It is my understanding that Intuit will be releasing payroll update 21102 beginning today – December 28, 2010 – you’ll just need to download the update.   This update includes modifications to the Federal withholding tables, the Nonresident Alien withholding tables, and the reduction of the Social Security withholding tax rate to 4.2% (employee portion).  This change will ONLY be effective for paychecks dated AFTER 1/1/2011 – paychecks dated BEFORE 12/31/10 will reflect the standard 6.2% employer & employee contributions.

Other key things that will take place:

I would like to thank Yvonne Leiser, CMA for the following information:

Please be aware that employees making LESS THAN $20,000 per year will see a DECREASE in their take home pay.

Making Work Pay gave each worker a $400 reduction in taxes on their first $6,452 of wages. This ended at the end of 2010. It has been replaced with a 2% reduction in Social Security Taxes. Unfortunately, workers earning less than $20,000 will see a DECREASE in their take home pay.

11 thoughts on “Straight from the IRS – Social Security Tax Reduced to 4.2%

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  • Rick, really there is a lot more involved than what you might think. Before I became a software developer, I used to think that things like that should be so simple – a slam dunk if you please. But going in an making a change from 6.2 to 4.2 is only the beginning. These changes flow through into the 941’s as well and depending on “how” the code was written to begin with – well it might be a big coding change. Then of course, there is testing and debugging!

  • Rick

    “The IRS recognizes that the late enactment of these changes makes it difficult for many employers to quickly update their withholding systems”

    Yes, I know this is true. But I never understood it. I do payroll using Quickbooks and simply get updates from them, download it, and I’m all set. I would think with the sophisticated computer programming out there these days, this kind of change could be done in a matter of seconds – change “6.2” to “4.2” in the program! I would imagine the payroll processing giants like Paychex and ADP would be able to make that change just as easily as Quickbooks does. A no brainer. But it doesn’t seem to be the case for some reason. It’s a mystery to me.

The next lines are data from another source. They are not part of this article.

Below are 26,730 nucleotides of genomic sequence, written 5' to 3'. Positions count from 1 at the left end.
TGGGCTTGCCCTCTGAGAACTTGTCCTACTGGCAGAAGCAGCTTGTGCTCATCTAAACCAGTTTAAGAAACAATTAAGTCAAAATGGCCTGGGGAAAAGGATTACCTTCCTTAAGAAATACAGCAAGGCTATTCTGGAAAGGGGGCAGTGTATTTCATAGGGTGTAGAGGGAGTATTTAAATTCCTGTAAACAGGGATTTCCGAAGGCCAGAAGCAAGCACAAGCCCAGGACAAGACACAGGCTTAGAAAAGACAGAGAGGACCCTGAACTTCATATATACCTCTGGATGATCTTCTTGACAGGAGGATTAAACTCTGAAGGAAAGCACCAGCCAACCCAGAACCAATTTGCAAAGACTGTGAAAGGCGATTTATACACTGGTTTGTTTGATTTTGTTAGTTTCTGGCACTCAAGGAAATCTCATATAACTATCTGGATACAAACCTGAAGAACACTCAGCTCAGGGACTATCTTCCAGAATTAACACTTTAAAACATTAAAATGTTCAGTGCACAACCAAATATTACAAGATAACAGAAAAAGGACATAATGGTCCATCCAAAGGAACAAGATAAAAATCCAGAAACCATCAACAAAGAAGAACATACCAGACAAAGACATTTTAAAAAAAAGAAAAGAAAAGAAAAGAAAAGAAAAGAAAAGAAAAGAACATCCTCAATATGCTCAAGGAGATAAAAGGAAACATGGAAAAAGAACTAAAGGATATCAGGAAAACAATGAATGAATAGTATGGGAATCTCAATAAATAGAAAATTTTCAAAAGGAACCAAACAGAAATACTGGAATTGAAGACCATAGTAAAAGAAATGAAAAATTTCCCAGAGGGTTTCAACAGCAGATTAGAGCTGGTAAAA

• Hi Deborah,
    Well I have to admit, the only error is that it should say January 31, 2011 (sorry that was a typo on my part – it’s difficult to be a year ahead of myself), other than that this came straight from the email that I received.

  • Deborah

    Is this an error?
    The IRS recognizes that the late enactment of these changes makes it difficult for many employers to quickly update their withholding systems. For that reason, the agency asks employers to adjust their payroll systems as soon as possible, but not later than January 31, 2010.

  • Rick
    Notice 1036 indicates that ONLY the employee Social Security (FICA) percentage is being reduced to 4.2% – employers will still contribute 6.2%.
    As for what the IRS means about “This reduced Social Security withholding will have no effect on the employee’s future Social Security benefits” means – I wouldn’t dare to even hazard a guess as to exactly what the IRS means by that statement.
    Look for much confusion and additional information in the days to come.

  • Rick

    If they are reducing the employee portion to 4.2%, does that mean the employer portion will go up to 8.2% to make up for it? Otherwise how can it be that “This reduced Social Security withholding will have no effect on the employee’s future Social Security benefits”?